Sunday, April 22

Earth Day 2007: Festival of Strategic Consumption? A Feel-Good Celebration? Or a call to Personal Transformation?

I recently posted about a blog I like -- World Changing -- and their newly published book by the same name. On Friday, World Changing authors Alex Steffen and Sarah Rich wrote an article unlike many other articles focused on Earth Day -- they used strong words to contrast their worries about Earth Day becoming a meaningless exercise in congratulating ourselves on all the progress we've made to protect the earth ... with the usual love-dovey-everything's-rosey language of most other Earth Day missives. They do make a well reasoned point, though in some ways it's just way too depressing for me today.

My perspective on Earth Day is one of cautious optimism. I think there is still a place for celebration along with encouragement to maker bigger, stronger, more difficult changes in our lives.

Alex and Sarah's article makes a well reasoned point that Earth Day 2007 should be the last Earth Day. But I can't help wish and hope they are wrong. Not wrong about what is going on now with the mega-corporations making mega-profits from 'green' products and technology ... but wrong about what the future holds for society and for individuals. I want Earth Day to continue.
I want there to be a day every year in April, when people all over this planet join their consciousness with every part of Creation to strive to heal and be part of the healing, to strive to connect with animals, plants, wind, water, bacteria, molds and fungi ... mountains, deserts and oceans.
I want this day we call Earth Day to spill over into Every Day.

I want Earth Day Every Day to be something we have in our consciousness every morning upon waking, and every hour we spend pushing our grocery carts down aisles loaded with overpackaged products ... and every time we allow mass media to wash over us with its messages of consumption and complacency and every minute we breathe the air our planet so graciously provides us. . . and every evening we are lucky enough to sleep on a comfortable bed in a comfortable warm, dry shelter.
Earth Day 2007I get frustrated and sometimes feel hopeless about ever being able to make strong enough personal changes (aka sacrifices) to really make a difference. I know Tim and I have to reduce our ecological footprint even more than we already do. To get it down to the minimum we can live healthy, fulfilled lives with. Recycling everything we can is not enough. Buying in bulk, riding our bikes, using only energy-efficient lightbulbs and keeping the thermostat no higher than 65F is not going to be enough.

Willow Blossoms Montana Spring

As Alex and Sarah point out, one-planet lives, conceived properly, can be much better lives.
Earth Day Every DayMany products that are more sustainable are also better made and beautifully durable. Green homes -- with natural light and fresh air and good insulation -- are more comfortable than gigantic McMansions. Vibrant neighborhoods with nice streets and parks and a strong community offer a better quality of every day life. Fewer toxic chemicals in the air means less asthma and cancer; better food and more walking means less heart disease and diabetes; less driving means fewer people killed and injured in accidents. Waste is expensive, bad design is expensive, and the money we save eliminating both can leave us better off than we were. We can build lives which are bright green and prosperous.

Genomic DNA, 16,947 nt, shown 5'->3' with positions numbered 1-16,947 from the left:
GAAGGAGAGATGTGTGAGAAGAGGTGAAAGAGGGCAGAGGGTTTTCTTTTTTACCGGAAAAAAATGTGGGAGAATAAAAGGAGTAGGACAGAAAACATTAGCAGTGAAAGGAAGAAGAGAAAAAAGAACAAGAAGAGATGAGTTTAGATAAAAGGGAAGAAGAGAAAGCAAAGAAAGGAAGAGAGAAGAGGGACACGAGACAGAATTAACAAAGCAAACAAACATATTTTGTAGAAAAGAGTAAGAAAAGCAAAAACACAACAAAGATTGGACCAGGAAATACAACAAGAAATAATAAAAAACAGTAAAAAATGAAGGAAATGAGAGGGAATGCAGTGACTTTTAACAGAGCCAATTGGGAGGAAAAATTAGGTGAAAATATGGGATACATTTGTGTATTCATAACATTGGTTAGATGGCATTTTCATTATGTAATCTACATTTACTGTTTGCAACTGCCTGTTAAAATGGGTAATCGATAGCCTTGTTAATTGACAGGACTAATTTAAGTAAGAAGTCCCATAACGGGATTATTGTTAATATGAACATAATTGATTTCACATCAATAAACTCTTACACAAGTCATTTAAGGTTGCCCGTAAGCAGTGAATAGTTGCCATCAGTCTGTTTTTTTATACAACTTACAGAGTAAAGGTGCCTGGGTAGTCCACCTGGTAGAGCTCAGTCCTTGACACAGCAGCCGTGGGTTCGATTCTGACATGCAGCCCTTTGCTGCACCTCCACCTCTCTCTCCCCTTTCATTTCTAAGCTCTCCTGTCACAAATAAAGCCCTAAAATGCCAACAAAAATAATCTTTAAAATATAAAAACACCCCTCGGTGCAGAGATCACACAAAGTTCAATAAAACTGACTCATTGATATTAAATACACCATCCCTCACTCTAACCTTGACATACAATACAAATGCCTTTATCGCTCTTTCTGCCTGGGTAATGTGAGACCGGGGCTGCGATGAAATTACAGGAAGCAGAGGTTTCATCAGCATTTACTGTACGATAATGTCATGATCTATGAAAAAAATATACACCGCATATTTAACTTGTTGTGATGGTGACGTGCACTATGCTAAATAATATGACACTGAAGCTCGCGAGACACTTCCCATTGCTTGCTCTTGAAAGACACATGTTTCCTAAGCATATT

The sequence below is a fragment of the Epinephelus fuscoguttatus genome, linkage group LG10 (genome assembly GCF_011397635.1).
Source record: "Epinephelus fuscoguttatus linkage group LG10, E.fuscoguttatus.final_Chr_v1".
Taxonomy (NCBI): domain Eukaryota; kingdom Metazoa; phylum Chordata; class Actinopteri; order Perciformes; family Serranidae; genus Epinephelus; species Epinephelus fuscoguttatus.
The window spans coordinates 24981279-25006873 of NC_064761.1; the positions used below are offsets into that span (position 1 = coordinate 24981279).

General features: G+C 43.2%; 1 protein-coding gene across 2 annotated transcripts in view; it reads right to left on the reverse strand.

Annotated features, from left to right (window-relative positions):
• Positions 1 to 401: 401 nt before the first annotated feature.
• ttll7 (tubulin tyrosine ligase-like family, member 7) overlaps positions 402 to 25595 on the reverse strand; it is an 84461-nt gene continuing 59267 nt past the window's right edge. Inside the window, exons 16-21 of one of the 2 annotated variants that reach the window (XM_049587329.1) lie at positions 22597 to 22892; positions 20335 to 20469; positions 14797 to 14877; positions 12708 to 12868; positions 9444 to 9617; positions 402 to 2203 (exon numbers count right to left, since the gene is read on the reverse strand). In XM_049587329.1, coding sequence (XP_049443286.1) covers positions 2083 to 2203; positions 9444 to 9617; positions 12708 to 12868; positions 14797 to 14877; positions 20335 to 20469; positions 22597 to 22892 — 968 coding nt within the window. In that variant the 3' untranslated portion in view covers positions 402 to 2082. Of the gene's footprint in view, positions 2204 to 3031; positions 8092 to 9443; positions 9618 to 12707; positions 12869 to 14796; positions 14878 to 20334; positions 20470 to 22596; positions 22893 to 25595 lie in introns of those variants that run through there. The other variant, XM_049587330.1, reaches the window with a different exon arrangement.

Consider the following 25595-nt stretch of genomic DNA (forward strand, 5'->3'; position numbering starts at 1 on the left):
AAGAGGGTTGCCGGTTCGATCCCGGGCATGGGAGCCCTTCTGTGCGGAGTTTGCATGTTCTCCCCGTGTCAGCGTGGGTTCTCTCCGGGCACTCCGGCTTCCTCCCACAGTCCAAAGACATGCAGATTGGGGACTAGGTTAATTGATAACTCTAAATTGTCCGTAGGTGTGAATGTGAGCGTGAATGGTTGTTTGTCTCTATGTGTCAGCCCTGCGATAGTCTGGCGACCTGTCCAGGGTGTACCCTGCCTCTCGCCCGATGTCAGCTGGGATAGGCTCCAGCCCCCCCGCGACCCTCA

Gaylord Nelson, visionary and founder of the first Earth Day wrote,
If we human beings learn to see the intricacies that bind one part of a natural system to another and then to us, we will no longer argue about the importance of wilderness protection, or over the question of saving endangered species, or how human communities must base their economic futures – not on short-term exploitation – but on long-term, sustainable development.
Summer Rain

And long before anyone had the idea of celebrating protecting our planet and greening our lives, Chief Sealth (Chief Seattle) told all of us:
All things are connected. Whatever befalls the earth befalls the children of the earth. Man did not weave the web of life; he is merely a strand in it. Whatever he does to the web, he does to himself.

My prayer today is that we each take the message of Chief Sealth and the founders of Earth Day into our hearts -- not only today, April 22, 2007 -- but everyday:
May we resolve to walk softly on our paths. May we start the journey right now and keep to our individual intentions and goals to change how we live, to make a softer, more tender mark on our beautiful and fragile home planet. May we try to do what must be done not because it feels good, but because it is the right thing to do. May we start right now to respect and love and connect with (on a deep soul level) every single part of our environment, whether we live in cities and decide to go outside to appreciate the tenacity of a dandelion sprouting in a crack of concrete ... or whether we live in rural areas and spend our day building compost bins for our gardens .... or live in small towns and spend today or tomorrow or the next day working to build a community food garden or bike path or a Habitat for Humanity energy-efficient home ....

May we always feel the presence of our Mother the Earth, beneath our feet, may we feel her heartbeat in concert with ours, may we know the love of the earth deep in our hearts and bodies and minds. Not just today, Earth Day. May we know these things with our whole selves every day of our lives.

Happy Earth Day Everyday, Everyone!


Bitterroot said...

M, this is a marvelous post. Thank you for the words and the images. And Happy Earth Day to you as well, belatedly!

maureen said...

hey, EO -- thanks. I'm glad to know someone is reading these posts. sometimes i wonder. ... heheh

Bitterroot said...

I read you regularly, my dear! I love both blogs.